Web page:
World Bank’s Reinhart sees Russia debt-default contagion risks

In ways that are hard to predict.
Image: Samuel de Roman/Getty Images Europe

Russia’s likely debt default runs the risk of contaminating other emerging markets and financial institutions in ways that are hard to predict, with the example of hedge fund Long-Term Capital Management LP two decades ago serving as an example, the World Bank’s chief economist warned.

Even though Russia only accounts for 3% of global gross domestic product, it’s hard to know who has investment and exposure, Carmen Reinhart said in interview on Tuesday. While data from the Bank for International Settlements show bank exposure, they don’t show the vulnerability of non-bank institutions, Reinhart said.

To demonstrate the potential for unforeseen risks, Reinhart cited the example of LTCM, which needed to be bailed out by a group of banks in 1998, in part due to losses from Russia’s financial crisis that year. She also mentioned Pacific Investment Management Co. filings compiled by Bloomberg last week that showed Pimco built up billions of dollars of exposure to Russian debt, opening up its funds to losses.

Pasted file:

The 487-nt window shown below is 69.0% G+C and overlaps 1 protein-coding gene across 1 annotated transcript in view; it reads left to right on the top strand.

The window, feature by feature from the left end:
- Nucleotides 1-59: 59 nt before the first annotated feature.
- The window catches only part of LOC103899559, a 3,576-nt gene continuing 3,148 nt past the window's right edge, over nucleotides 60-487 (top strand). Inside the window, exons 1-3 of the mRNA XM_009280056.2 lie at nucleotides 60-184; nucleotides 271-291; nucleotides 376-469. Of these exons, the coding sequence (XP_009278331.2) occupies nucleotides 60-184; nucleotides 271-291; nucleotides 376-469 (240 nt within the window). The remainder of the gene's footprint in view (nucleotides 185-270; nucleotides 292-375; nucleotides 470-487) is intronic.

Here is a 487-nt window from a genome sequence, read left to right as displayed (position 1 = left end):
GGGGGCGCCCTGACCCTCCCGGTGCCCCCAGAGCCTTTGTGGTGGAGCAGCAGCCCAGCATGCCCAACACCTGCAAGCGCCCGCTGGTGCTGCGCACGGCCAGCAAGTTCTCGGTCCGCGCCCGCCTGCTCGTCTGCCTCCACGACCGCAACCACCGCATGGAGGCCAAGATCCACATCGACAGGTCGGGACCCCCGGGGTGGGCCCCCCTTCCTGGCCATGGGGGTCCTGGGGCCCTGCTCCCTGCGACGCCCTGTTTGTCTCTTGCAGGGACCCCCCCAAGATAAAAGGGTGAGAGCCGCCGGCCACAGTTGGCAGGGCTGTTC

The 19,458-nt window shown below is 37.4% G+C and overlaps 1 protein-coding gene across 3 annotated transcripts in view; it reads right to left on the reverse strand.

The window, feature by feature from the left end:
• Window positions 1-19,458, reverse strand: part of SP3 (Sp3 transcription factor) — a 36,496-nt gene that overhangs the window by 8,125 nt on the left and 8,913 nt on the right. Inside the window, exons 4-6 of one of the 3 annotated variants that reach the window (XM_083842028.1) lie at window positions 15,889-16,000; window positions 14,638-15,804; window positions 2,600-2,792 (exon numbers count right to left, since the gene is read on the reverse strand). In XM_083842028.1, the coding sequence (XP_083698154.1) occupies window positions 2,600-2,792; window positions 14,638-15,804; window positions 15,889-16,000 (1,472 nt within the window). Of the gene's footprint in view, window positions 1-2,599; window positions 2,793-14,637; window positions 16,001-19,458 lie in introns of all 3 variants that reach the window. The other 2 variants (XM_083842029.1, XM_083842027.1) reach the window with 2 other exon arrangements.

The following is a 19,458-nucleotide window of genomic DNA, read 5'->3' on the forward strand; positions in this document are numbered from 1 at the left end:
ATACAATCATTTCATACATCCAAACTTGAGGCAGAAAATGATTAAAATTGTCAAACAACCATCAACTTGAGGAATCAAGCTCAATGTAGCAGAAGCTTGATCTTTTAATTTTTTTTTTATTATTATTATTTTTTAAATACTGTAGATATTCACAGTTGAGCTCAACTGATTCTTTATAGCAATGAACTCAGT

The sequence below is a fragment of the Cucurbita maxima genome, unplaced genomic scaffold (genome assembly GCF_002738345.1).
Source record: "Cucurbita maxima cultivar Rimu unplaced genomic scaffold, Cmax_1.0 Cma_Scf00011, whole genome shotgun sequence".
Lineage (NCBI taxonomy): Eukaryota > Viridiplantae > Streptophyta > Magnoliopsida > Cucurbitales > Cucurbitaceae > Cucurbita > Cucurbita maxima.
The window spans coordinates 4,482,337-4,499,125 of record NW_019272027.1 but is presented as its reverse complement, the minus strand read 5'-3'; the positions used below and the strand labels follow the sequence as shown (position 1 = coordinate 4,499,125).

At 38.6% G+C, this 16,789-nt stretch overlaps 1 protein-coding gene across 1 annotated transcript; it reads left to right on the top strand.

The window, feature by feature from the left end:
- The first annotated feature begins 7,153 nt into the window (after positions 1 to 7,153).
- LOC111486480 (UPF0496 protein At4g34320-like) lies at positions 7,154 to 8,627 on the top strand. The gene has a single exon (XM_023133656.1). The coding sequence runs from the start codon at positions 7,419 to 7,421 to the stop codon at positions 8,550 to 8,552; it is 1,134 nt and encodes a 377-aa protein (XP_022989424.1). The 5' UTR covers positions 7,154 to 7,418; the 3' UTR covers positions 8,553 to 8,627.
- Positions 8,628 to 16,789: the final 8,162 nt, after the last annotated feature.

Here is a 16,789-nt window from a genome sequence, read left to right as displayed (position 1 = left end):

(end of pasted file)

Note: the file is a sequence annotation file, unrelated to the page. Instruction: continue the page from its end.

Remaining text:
Opaque exposures

“Remember LTCM? That wasn’t necessarily on anyone’s radar screen at the outset of the Russian default in August 1998,” Reinhart said. “Those things start to surface. Exposures are opaque.”

Russia would be in default if it doesn’t pay in US currency the coupon payments that are due on Wednesday on its dollar debt within a 30-day grace period, according to credit assessor Fitch Ratings.

Reinhart, a professor on leave from Harvard University and an expert in the history of debt and financial crises, said that in looking over a century of data on sovereign credit assessments from Moody’s Investors Service and Fitch Ratings, she hasn’t found any example of a nation being downgraded as suddenly or dramatically as Russia.

Russia’s invasion of Ukraine came at a moment when most emerging and low-income economies still have per-capita incomes below pre-pandemic levels, and the risks from higher inflation and food and energy price increases include civil unrest, Reinhart warned. The economies of northern Africa and the Middle East that are big importers from the two nations could be particularly affected, she said.

There’s also a danger that governments acting to subsidize food and gasoline for their populations will worsen already weak fiscal and debt situations, she said. And China’s lockdown of tech hub Shenzhen also will be another fresh shock for the global economy, she said.

For the global economy, “the risks are really well stacked on the downside,” she said.

© 2022 Bloomberg

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